Jill-Patrice Cassuto

From Mad Cow Disease to Creutzfeldt-Jakob Disease Publication date : April 1, 1999

On March 20th, 1996, Stephen Dorrel, Britain’s Minister of Health, delivered a speech to the House of Commons. At first, his listeners showed little interest, but they were soon shocked by the minister’s staggering revelation. BSE (bovine spongiform encephalopathy), popularly known as "mad cow" disease was transmissible to human beings. Until then, BSE had roused only minor interest. Suddenly, all consumers of beef and dairy products felt threatened. The British government tried to play down the health threat - but ultimately the European Community prohibited Britain from exporting beef and beef products and much of Britain’s cattle was destroyed. Jill-Patrice Cassuto examines the precursors of BSE and reviews some of the early research into the disease. He also studies the human form of BSE, or Creutzfeldt-Jakob disease, a fatal neurodegenerative disorder, and addresses the highly controversial question of ways the disease may be transmitted. This book is not only a scientific overview of current knowledge about BSE. It is also a thorough inquiry into the BSE scare and an examination of the issue of responsibility and of how health issues and risks are dealt with within the European Community.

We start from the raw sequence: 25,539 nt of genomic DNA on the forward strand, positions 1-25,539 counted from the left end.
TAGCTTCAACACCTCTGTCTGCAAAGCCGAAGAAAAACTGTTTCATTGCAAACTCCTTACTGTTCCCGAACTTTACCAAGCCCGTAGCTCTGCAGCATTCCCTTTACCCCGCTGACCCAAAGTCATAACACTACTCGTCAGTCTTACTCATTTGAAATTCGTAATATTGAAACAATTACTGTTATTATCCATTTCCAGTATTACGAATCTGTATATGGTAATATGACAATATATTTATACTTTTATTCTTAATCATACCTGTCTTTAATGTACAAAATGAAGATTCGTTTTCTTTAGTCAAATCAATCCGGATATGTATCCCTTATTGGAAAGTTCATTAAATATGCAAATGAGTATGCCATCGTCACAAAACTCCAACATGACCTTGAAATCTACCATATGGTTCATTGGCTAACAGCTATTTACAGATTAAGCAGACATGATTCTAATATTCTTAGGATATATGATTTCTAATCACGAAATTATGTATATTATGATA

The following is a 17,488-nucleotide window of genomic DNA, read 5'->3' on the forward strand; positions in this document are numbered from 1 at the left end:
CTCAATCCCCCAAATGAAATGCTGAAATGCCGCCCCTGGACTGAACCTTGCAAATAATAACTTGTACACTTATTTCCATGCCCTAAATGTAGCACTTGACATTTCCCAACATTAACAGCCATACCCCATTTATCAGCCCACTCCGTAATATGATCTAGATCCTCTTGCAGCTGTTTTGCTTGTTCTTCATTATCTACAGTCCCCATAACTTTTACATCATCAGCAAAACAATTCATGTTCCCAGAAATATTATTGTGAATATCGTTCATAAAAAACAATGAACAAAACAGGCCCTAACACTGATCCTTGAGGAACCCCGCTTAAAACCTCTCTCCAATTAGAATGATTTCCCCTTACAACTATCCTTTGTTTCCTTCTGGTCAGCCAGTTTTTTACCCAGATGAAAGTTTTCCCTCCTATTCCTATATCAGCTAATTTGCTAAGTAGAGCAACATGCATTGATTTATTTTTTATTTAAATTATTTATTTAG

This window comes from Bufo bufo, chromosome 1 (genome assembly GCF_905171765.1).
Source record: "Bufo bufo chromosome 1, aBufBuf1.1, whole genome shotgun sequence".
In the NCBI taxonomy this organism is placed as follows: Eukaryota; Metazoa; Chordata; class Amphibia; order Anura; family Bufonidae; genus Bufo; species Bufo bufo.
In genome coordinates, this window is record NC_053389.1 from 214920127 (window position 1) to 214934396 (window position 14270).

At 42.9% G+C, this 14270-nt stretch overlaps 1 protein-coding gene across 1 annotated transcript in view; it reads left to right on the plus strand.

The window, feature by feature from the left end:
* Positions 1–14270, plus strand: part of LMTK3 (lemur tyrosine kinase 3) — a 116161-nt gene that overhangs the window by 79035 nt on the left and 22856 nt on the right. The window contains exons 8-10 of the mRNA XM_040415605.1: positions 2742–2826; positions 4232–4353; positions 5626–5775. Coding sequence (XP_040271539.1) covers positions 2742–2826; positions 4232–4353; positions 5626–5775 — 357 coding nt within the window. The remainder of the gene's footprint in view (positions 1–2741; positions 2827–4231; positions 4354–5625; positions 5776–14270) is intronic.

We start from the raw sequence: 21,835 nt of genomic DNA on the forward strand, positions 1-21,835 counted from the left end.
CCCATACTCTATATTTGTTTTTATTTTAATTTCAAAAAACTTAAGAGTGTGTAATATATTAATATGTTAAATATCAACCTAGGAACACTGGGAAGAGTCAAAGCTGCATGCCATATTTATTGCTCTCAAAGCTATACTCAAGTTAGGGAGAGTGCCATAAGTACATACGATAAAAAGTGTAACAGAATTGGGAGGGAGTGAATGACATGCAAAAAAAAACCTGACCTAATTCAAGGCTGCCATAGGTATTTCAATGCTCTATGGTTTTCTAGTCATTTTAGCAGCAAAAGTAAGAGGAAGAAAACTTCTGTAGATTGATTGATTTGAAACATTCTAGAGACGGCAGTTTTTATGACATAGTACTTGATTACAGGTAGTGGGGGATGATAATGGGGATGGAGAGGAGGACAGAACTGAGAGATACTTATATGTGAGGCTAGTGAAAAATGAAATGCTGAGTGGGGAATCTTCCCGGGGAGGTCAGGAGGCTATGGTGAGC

Jill-Patrice Cassuto teaches medicine and heads a clinical hematology service in a university hospital.